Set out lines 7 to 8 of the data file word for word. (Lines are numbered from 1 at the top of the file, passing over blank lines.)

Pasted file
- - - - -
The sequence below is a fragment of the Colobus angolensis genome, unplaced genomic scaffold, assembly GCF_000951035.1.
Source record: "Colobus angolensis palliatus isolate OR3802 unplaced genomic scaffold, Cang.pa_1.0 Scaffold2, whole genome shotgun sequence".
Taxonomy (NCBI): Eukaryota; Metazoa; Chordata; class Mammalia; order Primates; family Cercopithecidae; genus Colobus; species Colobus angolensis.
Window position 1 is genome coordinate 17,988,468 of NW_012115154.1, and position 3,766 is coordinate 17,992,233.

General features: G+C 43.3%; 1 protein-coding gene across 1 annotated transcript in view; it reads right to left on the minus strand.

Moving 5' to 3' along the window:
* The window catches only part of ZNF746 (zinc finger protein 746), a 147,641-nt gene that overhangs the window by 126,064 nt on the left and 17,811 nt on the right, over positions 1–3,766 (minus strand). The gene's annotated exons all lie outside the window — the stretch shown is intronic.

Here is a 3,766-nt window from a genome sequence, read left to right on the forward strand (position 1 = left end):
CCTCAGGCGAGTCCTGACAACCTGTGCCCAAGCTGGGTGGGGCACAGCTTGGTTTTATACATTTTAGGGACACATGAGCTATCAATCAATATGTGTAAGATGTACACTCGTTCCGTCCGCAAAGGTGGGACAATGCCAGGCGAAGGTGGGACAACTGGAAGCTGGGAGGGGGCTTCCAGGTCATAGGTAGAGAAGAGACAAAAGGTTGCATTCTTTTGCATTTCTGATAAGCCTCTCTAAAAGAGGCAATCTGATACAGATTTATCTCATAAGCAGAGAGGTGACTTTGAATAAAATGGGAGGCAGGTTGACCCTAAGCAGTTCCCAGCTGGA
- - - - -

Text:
* The window catches only part of ZNF746 (zinc finger protein 746), a 147,641-nt gene that overhangs the window by 126,064 nt on the left and 17,811 nt on the right, over positions 1–3,766 (minus strand). The gene's annotated exons all lie outside the window — the stretch shown is intronic.

Here is a 3,766-nt window from a genome sequence, read left to right on the forward strand (position 1 = left end):